In the real estate market, we’re usually told that location is everything when it comes to business. When considering buying this kind of business, you have to understand the factors that make a location profitable for a gas station or convenience store. Is this adjacent to a busy highway, next to a mall or somewhere else?
When assessing the best location for you, remember that you already have part of the answer before you even start. Unless you are relocating, you will need to find the best station close to your existing home or within a short commuting distance. Don’t be tempted to think that you can be an “absentee owner,” as gas stations and convenience stores are not ideally suited for this approach.
To make sure that you have a successful business on your hands, you need to be near to the premises to keep a good eye on what is happening. Profits are likely to fall if the business does not have a good manager and you need to be a hands on operator to multiply your odds of success. If your station is not operating under top conditions don’t be surprised if you do not get the results that you desire.
Important considerations when scouting for a location:
Everybody’s definition of the perfect location for a gas station would be along side a major interstate with quick on and off ramp access. Such a location could only be a cash cow for its owners. While this is largely true, bear in mind that the major oil companies are aware of this as well and either own or lease the majority of prime locations already. It’s not impossible, but it will be very difficult to find and buy an independent station here.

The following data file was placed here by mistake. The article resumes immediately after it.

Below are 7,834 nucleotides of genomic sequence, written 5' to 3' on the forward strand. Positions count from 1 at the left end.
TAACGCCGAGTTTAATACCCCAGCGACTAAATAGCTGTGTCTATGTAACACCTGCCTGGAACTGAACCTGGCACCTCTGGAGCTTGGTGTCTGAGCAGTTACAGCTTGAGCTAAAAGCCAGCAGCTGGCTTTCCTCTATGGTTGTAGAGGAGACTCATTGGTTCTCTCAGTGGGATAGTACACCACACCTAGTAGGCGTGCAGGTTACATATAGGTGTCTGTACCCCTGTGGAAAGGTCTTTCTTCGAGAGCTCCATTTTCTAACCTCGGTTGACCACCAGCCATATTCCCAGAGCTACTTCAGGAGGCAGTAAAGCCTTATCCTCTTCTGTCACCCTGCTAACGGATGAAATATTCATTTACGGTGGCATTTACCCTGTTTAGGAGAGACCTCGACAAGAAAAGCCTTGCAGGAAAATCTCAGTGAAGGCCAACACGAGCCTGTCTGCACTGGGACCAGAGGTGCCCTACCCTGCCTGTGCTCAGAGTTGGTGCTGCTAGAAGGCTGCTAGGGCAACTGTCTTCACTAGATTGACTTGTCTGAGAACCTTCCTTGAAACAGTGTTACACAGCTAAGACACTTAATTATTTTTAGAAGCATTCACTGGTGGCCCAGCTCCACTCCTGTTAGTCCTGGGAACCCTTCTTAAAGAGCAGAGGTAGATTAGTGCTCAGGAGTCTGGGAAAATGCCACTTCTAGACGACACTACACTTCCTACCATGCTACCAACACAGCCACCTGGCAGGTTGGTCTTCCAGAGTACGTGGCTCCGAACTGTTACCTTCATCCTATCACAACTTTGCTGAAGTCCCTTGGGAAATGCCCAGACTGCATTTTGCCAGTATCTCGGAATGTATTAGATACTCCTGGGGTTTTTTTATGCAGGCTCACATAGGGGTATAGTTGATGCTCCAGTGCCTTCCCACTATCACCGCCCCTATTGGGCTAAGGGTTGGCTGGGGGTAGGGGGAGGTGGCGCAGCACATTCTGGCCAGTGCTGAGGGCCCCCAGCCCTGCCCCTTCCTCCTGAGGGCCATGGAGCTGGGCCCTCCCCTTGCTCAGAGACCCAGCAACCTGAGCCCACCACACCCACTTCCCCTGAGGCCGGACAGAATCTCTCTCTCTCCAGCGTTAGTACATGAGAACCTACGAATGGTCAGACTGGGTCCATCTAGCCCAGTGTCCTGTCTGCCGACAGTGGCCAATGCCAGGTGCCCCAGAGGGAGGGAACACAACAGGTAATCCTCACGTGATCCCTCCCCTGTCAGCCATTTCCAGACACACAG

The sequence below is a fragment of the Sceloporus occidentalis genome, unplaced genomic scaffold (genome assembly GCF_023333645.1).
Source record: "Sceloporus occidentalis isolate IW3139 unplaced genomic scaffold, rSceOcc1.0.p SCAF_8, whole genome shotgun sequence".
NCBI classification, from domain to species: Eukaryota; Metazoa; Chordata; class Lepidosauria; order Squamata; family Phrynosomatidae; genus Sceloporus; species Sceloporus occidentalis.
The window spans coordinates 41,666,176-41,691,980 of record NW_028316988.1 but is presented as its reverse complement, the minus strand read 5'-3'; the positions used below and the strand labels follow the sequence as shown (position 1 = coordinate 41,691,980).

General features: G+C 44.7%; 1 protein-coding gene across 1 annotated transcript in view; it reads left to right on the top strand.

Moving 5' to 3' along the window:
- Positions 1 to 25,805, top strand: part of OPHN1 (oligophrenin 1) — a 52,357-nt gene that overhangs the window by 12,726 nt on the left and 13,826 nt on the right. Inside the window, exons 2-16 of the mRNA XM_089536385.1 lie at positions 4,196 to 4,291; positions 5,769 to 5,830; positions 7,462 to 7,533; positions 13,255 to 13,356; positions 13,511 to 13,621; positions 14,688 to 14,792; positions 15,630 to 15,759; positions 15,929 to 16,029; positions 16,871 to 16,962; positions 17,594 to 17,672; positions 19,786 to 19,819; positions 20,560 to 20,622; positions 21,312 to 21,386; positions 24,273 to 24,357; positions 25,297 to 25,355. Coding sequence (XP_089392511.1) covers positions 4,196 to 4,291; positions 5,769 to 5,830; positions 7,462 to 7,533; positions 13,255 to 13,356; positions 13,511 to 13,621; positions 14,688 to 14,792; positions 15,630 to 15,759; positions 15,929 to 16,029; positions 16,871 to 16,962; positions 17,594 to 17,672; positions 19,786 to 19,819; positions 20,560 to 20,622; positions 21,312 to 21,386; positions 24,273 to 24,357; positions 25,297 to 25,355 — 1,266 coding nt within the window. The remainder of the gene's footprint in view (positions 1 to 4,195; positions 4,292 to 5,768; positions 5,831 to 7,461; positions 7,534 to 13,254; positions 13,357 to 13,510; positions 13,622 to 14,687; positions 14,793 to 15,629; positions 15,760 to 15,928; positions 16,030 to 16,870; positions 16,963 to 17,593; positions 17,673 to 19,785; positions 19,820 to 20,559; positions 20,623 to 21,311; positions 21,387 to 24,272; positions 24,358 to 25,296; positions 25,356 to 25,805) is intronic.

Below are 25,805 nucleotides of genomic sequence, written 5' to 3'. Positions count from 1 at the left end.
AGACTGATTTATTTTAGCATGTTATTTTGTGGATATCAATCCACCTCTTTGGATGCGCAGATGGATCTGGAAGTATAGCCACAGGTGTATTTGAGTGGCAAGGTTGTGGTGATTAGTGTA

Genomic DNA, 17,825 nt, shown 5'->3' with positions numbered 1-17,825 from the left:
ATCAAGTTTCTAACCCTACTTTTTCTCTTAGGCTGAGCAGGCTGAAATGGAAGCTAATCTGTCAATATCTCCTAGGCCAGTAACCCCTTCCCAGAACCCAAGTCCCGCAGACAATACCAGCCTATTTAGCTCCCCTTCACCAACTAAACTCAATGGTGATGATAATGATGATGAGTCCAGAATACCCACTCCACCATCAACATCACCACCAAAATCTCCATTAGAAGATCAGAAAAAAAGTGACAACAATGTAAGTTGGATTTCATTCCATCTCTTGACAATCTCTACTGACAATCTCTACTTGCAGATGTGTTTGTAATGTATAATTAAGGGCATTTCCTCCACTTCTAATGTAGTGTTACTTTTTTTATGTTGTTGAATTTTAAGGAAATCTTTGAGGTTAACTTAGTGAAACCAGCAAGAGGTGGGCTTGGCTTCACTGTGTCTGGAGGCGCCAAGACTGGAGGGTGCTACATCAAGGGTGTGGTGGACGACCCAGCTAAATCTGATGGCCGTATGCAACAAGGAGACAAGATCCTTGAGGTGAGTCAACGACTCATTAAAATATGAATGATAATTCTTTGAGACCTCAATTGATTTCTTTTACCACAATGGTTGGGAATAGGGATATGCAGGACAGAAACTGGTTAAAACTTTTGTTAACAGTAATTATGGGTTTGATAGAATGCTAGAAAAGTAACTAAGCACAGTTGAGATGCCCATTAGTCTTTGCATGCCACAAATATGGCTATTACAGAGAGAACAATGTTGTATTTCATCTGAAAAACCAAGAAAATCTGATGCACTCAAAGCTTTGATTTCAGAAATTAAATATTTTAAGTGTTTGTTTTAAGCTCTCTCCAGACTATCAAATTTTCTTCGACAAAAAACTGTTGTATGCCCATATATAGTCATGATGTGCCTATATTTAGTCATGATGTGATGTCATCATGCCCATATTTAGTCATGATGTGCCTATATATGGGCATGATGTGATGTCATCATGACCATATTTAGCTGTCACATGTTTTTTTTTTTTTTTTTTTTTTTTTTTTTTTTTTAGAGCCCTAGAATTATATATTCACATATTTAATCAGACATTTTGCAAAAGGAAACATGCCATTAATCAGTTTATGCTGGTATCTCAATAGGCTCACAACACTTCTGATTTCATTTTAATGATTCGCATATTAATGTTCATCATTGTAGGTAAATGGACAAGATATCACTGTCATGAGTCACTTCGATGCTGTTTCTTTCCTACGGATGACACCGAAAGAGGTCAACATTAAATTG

While a mall or a shopping center is theoretically a prime location, there are drawbacks. A large volume of business is certainly possible, but by and large the land adjacent to the mall belongs to the company that owns the mall and is leased under strict conditions. Plus, 24/7 access may not be convenient. The company will undoubtedly have a clause within the contract that allows them to expand and replace your station with a different kind of tenant, such as a chain restaurant. Note also that if a big box super store arrives, they may well have their own gasoline station and this can really hurt your profits. If you think that this location is just right, it’s likely that other motivated entrepreneurs think so too, and they may try to move their station into the location as well.
If you’re willing to exploit the “convenience store” nature of the business, you might want to look at inner-city or other “diamond in the rough” locations. In suburban neighborhoods you can establish a great business by tapping into the need for people to pop in and buy items on their way home from work, for example. A smaller gas station and convenience store in such a location can be an excellent choice as this type of business almost never happens in a station next to a major highway or at a mall. The chances are that a station in one of these neighborhoods will be priced more competitively, if you are starting out on a tight budget.
When selecting the location consider whether the general area is growing. If you can see new hospitals or new businesses opening up, it is a positive sign.
Be sure that you’re buying into the best area possible, as your gas station or convenience store will only be profitable if you’ve chosen the right location.